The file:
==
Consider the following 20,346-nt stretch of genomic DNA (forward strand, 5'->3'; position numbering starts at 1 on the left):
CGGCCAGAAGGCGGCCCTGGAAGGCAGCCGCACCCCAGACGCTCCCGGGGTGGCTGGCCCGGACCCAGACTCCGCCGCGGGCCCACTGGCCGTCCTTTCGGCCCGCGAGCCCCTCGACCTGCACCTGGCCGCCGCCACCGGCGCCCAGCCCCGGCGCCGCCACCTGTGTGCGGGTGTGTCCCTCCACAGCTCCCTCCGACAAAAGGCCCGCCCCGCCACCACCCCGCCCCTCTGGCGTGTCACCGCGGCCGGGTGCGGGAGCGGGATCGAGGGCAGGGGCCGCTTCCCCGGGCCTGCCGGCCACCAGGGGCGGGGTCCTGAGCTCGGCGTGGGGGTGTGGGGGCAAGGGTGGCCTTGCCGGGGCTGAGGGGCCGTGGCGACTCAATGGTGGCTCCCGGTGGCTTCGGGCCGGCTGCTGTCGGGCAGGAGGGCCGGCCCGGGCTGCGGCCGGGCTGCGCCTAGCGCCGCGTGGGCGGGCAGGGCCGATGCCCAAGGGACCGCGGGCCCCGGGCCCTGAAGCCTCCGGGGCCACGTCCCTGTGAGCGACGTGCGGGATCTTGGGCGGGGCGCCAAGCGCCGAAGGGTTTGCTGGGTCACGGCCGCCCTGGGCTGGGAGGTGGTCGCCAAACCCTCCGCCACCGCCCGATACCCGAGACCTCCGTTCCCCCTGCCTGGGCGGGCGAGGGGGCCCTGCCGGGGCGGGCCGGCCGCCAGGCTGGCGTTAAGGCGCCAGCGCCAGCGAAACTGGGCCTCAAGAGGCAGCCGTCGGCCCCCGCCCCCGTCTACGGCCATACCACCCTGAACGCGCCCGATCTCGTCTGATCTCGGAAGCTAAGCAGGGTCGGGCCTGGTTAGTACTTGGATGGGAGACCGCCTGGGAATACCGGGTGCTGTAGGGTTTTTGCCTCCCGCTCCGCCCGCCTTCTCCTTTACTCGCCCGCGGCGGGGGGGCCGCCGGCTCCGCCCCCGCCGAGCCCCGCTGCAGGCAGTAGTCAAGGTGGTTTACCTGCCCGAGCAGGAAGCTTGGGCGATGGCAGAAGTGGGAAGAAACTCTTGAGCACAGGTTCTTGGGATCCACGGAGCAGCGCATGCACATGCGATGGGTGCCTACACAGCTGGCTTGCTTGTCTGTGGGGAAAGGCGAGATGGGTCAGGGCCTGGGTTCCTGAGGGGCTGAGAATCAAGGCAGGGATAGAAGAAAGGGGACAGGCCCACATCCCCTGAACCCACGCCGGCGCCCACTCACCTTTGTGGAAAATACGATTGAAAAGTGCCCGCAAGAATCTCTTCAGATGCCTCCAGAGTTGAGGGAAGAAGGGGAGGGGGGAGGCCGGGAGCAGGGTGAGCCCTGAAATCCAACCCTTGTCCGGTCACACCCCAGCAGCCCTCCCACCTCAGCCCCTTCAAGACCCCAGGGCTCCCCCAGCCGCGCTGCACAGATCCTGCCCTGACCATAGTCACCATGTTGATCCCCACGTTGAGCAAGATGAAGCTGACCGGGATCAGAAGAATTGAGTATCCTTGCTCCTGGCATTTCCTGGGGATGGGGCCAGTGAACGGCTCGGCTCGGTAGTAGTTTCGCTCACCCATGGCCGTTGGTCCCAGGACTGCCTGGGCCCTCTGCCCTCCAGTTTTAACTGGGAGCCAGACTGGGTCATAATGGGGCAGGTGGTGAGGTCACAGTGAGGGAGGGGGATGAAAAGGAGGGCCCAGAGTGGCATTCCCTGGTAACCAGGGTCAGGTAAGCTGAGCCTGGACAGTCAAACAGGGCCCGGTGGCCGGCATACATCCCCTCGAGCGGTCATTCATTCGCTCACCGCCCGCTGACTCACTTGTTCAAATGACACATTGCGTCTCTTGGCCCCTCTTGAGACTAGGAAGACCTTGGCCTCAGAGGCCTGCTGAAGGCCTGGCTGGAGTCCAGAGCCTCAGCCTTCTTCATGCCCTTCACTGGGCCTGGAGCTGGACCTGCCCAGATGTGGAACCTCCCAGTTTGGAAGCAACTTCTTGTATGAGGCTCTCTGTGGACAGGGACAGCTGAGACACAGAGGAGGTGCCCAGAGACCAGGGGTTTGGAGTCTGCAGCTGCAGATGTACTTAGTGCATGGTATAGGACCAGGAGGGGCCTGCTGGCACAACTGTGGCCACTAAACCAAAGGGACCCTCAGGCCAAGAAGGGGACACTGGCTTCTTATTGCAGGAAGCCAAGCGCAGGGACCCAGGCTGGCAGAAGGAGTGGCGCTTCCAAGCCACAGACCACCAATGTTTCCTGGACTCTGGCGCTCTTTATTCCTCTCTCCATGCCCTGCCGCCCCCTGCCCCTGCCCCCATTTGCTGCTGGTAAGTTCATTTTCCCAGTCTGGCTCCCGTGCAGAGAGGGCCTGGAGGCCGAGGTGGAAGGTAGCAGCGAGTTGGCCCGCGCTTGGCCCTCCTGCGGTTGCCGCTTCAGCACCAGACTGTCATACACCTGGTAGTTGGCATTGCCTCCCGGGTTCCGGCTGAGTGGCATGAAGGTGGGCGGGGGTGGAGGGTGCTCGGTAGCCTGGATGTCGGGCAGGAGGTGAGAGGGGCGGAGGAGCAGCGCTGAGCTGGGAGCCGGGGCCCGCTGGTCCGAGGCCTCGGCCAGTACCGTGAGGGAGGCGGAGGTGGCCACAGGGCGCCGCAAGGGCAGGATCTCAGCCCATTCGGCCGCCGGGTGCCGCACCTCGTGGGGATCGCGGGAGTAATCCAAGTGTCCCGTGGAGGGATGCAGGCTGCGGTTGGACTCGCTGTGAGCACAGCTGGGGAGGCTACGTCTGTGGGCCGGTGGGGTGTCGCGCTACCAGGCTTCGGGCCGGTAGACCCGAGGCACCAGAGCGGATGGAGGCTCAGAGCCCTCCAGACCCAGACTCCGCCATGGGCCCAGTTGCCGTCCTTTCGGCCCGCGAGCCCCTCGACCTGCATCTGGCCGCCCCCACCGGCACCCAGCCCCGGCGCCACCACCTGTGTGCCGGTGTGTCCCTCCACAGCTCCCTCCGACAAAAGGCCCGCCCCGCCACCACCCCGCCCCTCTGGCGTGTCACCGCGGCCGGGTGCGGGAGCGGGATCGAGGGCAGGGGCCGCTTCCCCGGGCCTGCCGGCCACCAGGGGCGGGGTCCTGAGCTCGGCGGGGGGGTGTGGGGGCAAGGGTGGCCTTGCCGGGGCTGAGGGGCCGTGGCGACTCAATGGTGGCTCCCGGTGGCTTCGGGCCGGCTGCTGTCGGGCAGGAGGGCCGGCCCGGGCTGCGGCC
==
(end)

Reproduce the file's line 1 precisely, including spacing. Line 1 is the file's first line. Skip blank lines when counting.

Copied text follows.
Consider the following 20,346-nt stretch of genomic DNA (forward strand, 5'->3'; position numbering starts at 1 on the left):